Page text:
Since the pandemic is moving at different speeds throughout the world, one thing we are monitoring is the resilience of communities economically, socially, and spiritually. When FH walks with a community, we ask them to think about worst-case scenarios that would threaten their everyday lives. Then, we work together to prepare as best as possible to mitigate the damaging impacts of that disaster. As FH communities experience the pandemic, either because the virus enters into their homes, or simply because the world around them suffers, we endeavor to learn important lessons about resiliency and how we can improve this facet of our work.

Jeep driving on dusty road with horizon in the background

State of the World: What We Know

When it comes to the global impact of the coronavirus pandemic, one thing seems to be for sure. No one is spared from some sort of impact. It is affecting all geographies, socio-economic groups, demographics, and religious groups. The virus is a great leveler of the global society, to an extent we have not seen in generations. This means we are in uncharted territory. This single disaster simultaneously impacts our donors and partners, as well as those we serve. It also impacts the link between them: organizations like FH.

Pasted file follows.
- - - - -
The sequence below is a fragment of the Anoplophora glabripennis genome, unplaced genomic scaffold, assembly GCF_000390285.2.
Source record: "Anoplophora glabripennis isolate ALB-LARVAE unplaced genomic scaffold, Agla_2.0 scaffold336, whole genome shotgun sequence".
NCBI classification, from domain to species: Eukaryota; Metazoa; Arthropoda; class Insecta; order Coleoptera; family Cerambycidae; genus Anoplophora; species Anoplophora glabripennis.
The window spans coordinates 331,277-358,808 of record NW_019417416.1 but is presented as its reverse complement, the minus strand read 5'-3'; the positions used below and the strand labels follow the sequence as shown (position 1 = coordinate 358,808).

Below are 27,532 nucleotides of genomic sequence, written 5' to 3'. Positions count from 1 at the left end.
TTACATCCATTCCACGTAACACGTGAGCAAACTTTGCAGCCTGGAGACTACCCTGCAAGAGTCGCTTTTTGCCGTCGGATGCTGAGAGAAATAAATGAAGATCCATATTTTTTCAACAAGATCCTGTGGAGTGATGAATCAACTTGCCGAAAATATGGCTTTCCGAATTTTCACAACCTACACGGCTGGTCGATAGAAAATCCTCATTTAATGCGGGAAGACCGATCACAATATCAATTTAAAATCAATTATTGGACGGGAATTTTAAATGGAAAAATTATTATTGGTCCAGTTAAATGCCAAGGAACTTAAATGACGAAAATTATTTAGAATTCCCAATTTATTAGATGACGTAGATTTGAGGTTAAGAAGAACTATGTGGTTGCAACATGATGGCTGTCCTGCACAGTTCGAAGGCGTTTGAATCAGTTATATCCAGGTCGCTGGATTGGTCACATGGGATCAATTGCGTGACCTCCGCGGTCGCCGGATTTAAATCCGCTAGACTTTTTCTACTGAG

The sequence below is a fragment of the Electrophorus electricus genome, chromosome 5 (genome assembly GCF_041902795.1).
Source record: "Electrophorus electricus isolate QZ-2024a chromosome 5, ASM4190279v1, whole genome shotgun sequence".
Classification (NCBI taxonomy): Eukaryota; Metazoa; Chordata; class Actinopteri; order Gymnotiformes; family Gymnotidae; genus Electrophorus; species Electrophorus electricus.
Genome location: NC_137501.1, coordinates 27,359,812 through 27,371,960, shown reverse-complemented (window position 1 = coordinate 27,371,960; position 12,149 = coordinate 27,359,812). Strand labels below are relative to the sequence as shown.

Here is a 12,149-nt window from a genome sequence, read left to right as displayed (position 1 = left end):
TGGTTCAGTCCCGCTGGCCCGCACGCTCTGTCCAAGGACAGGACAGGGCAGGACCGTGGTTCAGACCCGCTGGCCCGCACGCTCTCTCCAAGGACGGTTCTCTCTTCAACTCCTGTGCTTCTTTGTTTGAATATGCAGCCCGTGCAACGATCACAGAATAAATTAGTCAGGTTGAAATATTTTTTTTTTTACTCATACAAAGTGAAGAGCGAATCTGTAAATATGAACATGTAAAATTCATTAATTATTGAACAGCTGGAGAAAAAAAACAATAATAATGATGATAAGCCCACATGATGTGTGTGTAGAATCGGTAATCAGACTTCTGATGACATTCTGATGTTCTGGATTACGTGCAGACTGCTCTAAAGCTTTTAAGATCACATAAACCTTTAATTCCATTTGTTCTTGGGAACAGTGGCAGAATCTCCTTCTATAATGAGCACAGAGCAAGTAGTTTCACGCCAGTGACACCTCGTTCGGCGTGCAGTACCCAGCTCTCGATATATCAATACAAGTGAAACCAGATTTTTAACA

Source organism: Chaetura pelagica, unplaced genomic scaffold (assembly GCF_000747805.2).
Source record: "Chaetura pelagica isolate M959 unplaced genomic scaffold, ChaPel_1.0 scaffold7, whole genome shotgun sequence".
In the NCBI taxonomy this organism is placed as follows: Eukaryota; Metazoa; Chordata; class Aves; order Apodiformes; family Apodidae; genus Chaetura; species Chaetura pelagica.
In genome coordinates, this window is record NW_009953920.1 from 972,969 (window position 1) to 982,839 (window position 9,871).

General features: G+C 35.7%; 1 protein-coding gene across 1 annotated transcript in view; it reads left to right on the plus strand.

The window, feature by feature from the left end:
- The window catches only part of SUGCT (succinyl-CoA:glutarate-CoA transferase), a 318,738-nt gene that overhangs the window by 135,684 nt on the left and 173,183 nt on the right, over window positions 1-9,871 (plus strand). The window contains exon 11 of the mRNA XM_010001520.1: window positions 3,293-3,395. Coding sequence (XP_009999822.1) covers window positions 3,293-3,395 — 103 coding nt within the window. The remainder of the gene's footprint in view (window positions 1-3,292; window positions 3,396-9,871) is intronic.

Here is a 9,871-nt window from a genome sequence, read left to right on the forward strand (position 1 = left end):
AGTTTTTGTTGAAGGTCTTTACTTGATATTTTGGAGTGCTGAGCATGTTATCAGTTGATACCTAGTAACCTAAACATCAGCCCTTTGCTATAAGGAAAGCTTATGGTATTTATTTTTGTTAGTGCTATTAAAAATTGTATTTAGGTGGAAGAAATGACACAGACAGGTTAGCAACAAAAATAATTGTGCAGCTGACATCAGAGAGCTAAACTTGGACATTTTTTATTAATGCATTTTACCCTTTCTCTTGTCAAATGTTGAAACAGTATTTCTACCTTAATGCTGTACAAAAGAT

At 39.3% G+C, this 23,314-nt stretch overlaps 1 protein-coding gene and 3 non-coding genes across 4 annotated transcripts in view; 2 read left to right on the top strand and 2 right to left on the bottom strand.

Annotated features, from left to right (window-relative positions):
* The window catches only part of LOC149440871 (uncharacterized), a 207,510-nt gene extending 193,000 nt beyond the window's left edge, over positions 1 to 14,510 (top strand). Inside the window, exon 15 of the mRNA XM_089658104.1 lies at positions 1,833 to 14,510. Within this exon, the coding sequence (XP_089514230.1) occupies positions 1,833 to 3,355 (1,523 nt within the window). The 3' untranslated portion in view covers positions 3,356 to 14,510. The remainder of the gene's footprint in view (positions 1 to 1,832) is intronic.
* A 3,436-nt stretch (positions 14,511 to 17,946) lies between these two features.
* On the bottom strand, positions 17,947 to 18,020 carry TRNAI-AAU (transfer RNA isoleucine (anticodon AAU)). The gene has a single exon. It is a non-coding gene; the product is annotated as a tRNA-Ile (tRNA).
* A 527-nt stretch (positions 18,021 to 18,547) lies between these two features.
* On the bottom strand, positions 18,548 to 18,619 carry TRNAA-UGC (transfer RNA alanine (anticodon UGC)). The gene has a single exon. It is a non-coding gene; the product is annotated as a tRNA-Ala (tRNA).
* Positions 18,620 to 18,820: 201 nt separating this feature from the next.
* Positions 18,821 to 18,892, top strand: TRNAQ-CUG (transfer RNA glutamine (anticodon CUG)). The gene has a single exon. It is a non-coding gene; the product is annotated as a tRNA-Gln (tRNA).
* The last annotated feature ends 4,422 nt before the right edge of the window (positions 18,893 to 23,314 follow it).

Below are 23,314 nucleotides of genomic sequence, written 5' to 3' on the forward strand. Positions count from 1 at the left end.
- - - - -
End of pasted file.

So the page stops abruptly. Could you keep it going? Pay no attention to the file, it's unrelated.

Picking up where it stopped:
While we know the virus and its secondary effects do not discriminate, we don’t know the extent to which all parts of our value chain will change. As an organization, we are praying for all of you, our donors and partners. We understand that the pandemic causes new and unforeseen challenges each day. We know that some of our donors may need to prioritize their resources to meet their family’s immediate needs. This is not a shameful choice but a product of our circumstances, and we are embracing the role God has given us. We are honored to serve, pray for, and walk alongside both our beneficiaries and our donors. 

State of God’s Kingdom: What We Know

Our God reigns. His sovereignty over the world, our individual lives, and our collective endeavor to end poverty are unchanging. This also applies to the truths and values Jesus Christ preached about. He Himself walked the earth during uncertain times. Jesus taught in contexts of fear, strife, doubt, and unknowing. Ultimately, He gave us lessons on how to love one another despite the chaos. These are important facts available to us as we chart our course forward.


God’s timing. We don’t know how long this will last, nor how God may use this to bring about His purposes. While on the cross, Jesus said His father, “not my will, but yours be done” (Luke 22:42). We do not know what God’s will is. But we will be faithful to serve the most vulnerable, as He has called us to for nearly 50 years.

Continue Reading:

How a Garden Became a Philippines Coronavirus Response

On the Frontlines: Preventing Coronavirus in Cox’s Bazar

How a COVID-19 Partnership Boosts FH’s Impact